The Top English Grammar Tips From A–Z
Ver definición en español de circunloquio
1circunloquio masculinoLingüística circunlocución femenino
- Large bureaucracies seem to inherently foster a culture that favours circumlocution, jargon and euphemism.
- A certain kind of Briton prefers circumlocution and euphemism for even everyday speech: ‘I wonder if I could trouble you for a glass of water?’
- In order to refer to that activity, it is necessary to engage in circumlocution or periphrasis.
- He produced yet another quite captivating display of loquacious circumlocution as he tackled questions from the press about the way he has run the team recently.
- Her style can only be described as hectoring, irritating and occasionally maddening in its circumlocution.
- Americans, in particular the US military-industrial complex, are masters of jargon and circumlocution, but they can't be blamed for everything.
- The Navajo language is complex, and through circumlocution the Code Talkers made it even more so.
- O'Neill, despite his apparent affability and a tendency to circumlocution, is a tough little nut.
- The replies I got were pure circumlocution and double talk, nowadays referred to as spin.
- Alas, for every valuable insight which emerges, we find a greater proportion of heady rhetoric and circumlocution.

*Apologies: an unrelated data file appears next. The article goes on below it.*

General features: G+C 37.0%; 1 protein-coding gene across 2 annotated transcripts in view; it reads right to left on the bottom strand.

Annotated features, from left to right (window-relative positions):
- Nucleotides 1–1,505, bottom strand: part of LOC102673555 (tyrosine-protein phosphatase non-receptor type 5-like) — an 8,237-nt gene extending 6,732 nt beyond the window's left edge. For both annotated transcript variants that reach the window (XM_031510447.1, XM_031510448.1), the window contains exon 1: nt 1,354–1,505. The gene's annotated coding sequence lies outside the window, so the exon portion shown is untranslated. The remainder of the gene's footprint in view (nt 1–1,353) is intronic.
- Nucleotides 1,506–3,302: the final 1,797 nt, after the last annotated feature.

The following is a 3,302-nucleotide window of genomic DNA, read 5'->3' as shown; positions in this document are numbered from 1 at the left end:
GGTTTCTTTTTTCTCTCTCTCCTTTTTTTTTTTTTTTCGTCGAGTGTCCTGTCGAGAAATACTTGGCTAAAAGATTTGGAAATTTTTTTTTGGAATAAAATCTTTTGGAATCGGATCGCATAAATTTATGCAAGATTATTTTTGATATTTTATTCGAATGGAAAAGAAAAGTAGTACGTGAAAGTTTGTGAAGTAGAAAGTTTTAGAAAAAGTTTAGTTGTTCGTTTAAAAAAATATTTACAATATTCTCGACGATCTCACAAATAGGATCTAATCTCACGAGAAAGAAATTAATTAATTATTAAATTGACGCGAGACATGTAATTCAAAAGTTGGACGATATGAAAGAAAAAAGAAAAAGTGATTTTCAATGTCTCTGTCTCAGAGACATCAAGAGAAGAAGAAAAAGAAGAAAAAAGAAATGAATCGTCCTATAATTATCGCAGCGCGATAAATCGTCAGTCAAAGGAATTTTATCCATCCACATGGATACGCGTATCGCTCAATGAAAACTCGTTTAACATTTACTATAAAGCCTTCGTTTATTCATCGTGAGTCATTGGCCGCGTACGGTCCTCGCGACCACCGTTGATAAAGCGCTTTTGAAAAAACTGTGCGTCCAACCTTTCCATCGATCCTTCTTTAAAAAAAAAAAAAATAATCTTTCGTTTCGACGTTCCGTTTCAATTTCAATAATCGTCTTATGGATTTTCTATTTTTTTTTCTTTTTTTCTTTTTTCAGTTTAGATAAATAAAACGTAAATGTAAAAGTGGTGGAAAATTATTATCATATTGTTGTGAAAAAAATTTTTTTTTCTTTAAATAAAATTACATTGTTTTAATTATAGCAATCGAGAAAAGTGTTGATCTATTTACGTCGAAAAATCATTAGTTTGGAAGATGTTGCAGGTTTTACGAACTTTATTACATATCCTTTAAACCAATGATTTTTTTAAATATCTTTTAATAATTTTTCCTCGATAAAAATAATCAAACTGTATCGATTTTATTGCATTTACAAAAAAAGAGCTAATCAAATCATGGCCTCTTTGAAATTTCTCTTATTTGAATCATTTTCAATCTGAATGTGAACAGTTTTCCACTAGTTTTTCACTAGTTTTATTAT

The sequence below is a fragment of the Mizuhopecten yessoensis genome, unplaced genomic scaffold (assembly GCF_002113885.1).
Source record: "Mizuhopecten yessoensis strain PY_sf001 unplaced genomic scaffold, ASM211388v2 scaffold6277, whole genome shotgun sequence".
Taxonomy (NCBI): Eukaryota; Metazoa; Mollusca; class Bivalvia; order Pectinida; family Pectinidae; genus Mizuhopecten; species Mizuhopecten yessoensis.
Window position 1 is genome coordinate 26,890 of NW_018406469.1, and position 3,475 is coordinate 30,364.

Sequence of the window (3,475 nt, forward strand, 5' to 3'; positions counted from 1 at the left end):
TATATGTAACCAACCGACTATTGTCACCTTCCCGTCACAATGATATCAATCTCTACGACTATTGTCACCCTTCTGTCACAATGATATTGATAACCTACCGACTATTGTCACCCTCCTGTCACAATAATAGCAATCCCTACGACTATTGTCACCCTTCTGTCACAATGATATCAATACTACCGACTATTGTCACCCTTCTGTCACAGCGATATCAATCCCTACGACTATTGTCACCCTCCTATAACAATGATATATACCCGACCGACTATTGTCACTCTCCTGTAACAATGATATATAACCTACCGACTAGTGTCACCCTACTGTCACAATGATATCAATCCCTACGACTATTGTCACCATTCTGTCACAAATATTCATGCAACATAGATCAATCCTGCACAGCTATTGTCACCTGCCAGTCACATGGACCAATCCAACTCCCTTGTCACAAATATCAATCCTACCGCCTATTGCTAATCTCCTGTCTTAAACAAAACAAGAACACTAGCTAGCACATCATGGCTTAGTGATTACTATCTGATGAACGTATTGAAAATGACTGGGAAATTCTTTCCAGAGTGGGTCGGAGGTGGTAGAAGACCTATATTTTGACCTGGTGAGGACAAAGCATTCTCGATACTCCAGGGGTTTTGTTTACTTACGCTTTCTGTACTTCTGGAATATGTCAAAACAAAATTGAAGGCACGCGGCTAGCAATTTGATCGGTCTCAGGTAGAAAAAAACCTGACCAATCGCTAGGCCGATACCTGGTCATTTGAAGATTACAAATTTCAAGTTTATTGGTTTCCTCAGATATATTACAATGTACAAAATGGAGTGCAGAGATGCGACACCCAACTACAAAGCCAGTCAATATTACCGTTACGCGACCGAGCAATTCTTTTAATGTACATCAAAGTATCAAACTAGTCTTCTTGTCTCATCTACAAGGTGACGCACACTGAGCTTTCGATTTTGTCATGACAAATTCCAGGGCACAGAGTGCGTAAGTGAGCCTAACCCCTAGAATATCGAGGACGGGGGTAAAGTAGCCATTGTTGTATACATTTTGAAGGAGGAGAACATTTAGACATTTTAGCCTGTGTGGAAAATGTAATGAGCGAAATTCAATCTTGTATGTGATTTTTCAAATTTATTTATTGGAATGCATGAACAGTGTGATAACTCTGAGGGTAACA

- No more circumlocution - just tell us, straight out: what are we supposed to do?
- Pidgins may compensate for lack of vocabulary through circumlocution.
- Other common strategies used to save face for others include the use of circumlocution and equivocation when criticism of another's performance is unavoidable.
- He is witty, he puns, and sometimes he employs the polysyllabic circumlocution of the nineteenth-century humorists.
- The company has dispensed with traditional legal circumlocution with its latest court filings against its rival.
- There was a good deal of rhetoric, circumlocution and imprecision in language.
- He has wisely retained many Marathi words in the text, thus avoiding plodding English circumlocutions such as ‘flat millet bread’ for bhakri.
- Everyday language uses a number of euphemisms, including polite formulas, circumlocutions, allusions, and stock phrases.
- Despite the circumlocution used, the parties all appeared to understand one another.
- In Wales, the leadership of Plaid Cymru was always a bit bashful about independence, resorting to circumlocutions like ‘full national status’.
Learning English? Read More About The Language Here!